Curators of Black Media

The African village where men and women learn different languages

The village where men and women really DO seem like they’re from different planets, with males and females speaking different languages

  • The Ubang people of Southern Nigeria have a ‘female’ and a ‘male’ language   
  • Boys in the community are expected to adopt the ‘male’ tongue by the age of 10 
  • Some words are the same for both sexes, whereas others are entirely different  
  • A BBC documentary travelled to the village and shone a light on the tradition










They say men are from Mars and women are from Venus – and never has that been more true than in the village of Ubang in southern Nigeria, where males speak one language and women speak another.

In a fascinating tradition, the Ubang people use different words depending on their gender.

Children in the community pick up the ‘female’ language first, because they are predominantly raised by women throughout childhood. However, by the age of 10, boys are expected to adopt the ‘male’ tongue, which locals believe to be a sign of maturity.

In Ubang in southern Nigeria, males speak one language and women speak another, though both are discouraged at the village school (stock image)

In Ubang in southern Nigeria, males speak one language and women speak another, though both are discouraged at the village school (stock image)

A BBC documentary investigated the unusual dialects and interviewed anthropologist Chi Chi Undie, who has studied the community.

She said: ‘There are a lot of words that men and women share in common, then there are others which are totally different depending on your sex. They don’t sound alike, they don’t have the same letters, they are completely different words.’ 

Women use the word ‘okwakwe’ for dog, whereas men say ‘abu’. The Ubang word for ‘clothing’? Women call it ‘ariga’, while for men, it’s ‘nki’. The term ‘kitchi’ is the male word for tree, but females describe it as an ‘okweng’. And water is ‘bamuie’ for males and ‘amu’ for females. 

Children in the Ubang community pick up the 'female' language first, because they are predominantly raised by women throughout childhood

Children in the Ubang community pick up the ‘female’ language first, because they are predominantly raised by women throughout childhood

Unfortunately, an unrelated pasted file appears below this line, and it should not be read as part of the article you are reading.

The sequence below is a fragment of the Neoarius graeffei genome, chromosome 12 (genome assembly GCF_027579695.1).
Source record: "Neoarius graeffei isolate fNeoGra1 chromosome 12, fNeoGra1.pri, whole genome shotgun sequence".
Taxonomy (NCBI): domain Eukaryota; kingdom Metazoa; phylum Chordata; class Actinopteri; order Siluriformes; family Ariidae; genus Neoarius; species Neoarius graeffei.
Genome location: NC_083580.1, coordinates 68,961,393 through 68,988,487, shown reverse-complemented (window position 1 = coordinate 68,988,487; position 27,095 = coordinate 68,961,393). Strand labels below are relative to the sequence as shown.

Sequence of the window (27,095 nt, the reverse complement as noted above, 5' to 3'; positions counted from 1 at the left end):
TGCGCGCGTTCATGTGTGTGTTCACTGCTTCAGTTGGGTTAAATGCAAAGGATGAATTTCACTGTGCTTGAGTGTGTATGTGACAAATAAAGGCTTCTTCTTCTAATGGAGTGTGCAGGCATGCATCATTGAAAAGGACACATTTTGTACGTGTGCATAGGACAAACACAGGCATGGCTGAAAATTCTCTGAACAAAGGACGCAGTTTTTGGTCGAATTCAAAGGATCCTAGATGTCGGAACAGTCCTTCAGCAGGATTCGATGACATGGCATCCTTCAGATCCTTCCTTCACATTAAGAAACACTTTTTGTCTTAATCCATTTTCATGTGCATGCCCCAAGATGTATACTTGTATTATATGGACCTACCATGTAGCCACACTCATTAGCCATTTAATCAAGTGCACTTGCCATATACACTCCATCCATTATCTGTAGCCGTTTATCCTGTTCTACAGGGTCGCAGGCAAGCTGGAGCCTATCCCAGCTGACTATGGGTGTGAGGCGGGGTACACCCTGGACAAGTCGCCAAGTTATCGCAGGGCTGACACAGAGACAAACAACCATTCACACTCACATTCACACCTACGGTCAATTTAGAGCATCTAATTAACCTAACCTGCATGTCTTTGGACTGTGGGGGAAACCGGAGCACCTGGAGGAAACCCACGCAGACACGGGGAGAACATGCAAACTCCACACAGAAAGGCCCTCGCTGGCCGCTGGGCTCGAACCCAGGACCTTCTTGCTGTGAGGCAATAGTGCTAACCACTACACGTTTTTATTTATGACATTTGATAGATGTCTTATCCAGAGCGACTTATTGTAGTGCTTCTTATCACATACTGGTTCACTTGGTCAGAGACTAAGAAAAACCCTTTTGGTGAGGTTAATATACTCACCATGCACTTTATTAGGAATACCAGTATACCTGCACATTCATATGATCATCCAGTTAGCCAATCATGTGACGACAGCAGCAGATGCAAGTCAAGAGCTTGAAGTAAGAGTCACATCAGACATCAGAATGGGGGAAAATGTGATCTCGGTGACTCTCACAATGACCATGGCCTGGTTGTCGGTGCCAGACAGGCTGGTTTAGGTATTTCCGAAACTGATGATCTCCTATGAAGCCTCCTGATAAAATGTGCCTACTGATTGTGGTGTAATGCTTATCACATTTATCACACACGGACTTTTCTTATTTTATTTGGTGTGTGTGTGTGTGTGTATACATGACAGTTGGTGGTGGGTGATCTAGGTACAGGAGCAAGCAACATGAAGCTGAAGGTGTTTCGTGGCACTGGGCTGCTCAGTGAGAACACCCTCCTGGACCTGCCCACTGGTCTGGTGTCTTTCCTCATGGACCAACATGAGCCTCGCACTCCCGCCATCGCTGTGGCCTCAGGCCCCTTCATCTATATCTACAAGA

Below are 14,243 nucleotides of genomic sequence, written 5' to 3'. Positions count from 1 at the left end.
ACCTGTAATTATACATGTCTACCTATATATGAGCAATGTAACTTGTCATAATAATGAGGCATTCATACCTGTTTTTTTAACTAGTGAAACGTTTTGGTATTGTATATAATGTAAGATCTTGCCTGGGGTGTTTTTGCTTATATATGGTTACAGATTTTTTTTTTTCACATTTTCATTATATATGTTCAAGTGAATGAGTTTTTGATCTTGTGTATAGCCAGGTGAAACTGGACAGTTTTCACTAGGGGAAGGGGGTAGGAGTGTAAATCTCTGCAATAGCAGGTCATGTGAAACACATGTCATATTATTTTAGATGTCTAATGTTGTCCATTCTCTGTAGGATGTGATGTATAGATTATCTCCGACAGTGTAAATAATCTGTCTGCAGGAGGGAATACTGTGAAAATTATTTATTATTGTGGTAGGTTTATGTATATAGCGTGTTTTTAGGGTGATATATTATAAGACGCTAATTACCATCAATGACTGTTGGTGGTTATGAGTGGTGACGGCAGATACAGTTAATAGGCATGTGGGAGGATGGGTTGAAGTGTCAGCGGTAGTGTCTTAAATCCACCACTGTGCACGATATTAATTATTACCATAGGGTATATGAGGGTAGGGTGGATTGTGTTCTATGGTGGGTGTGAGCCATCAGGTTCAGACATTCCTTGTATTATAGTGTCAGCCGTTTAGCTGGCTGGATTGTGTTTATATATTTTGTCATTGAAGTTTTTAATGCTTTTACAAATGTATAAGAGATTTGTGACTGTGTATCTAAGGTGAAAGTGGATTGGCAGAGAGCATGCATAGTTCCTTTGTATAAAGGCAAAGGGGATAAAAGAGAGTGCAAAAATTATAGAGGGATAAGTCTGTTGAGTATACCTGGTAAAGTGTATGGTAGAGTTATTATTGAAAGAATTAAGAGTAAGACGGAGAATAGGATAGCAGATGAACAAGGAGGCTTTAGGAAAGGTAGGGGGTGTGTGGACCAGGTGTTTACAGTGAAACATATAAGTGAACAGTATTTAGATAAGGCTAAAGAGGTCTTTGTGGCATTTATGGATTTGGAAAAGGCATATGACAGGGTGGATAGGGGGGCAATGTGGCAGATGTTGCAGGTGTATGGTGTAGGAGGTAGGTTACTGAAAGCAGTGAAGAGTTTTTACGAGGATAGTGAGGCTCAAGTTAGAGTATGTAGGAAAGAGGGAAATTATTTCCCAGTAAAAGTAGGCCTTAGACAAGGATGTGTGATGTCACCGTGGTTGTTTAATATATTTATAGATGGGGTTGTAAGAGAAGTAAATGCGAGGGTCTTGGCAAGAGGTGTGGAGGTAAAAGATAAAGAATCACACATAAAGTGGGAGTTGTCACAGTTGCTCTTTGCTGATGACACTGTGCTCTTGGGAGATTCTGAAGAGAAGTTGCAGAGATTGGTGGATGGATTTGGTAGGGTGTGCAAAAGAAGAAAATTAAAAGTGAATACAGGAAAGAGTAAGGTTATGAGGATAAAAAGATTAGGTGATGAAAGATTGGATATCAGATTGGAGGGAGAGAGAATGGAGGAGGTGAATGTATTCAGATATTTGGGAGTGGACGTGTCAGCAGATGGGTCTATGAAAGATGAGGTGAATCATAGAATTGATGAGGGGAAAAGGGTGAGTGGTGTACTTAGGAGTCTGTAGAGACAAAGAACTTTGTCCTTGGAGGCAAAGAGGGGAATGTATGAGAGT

UBANG LANGUAGE  DIFFERENCES

Dog – Okwakwe (female) / abu (male)

Tree – Okweng (female) / kitchi (male)

Water – Amu (female) / bamuie (male)

Cup – Ogbala (female) / nko (male)

Clothing – Ariga (female) / nki (male)

Bush – Deyire (female) / bibiang (male)

Goat – Obi (female) / ibue (male)

Source: BBC / Olaniyi Adebimpe 

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If a male – or a female – uses the language assigned to the opposite gender beyond childhood, they are perceived to be ‘abnormal’, according to the BBC.

There are several theories behind the origins of the gendered vernaculars, though the most popular is tied to religion.

Locals believe God planned to give each ethnic group two languages, but after creating two different dialects for the Ubang community, found there weren’t enough languages to go around the rest of the world. 

The languages have been passed down through generations, but as they haven’t been written down, there are concerns they might be lost in the future.

Younger members of the Ubang community tend to include English words in their dialect, and schools often discourage students from using the Ubang language in the classroom.

Despite these concerns, Chief Oliver Ibang of the Ubang Traditional Ruling Council believes the Ubang language will survive against the odds. He told the BBC: ‘There is no way the language will die off because, if the language dies, that means people in Ubang are no more existing.’

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Author:

J.D. Smith is a Tech Investor, Author, and Economist. He is the Founder of Visionary Creative International, a Tech-Based Consumer Solutions Company. He is also the Publisher for Black Media Daily, a 24/7 media outlet providing a voice for black content creators and a place to control their image throughout the Diaspora. J.D. is also the co-author of the book 100 Questions Black People Should Ask themselves, and a best-selling author of the book Made By Hustle. As a digital nomad, he promotes the importance of black travel and working from anywhere.


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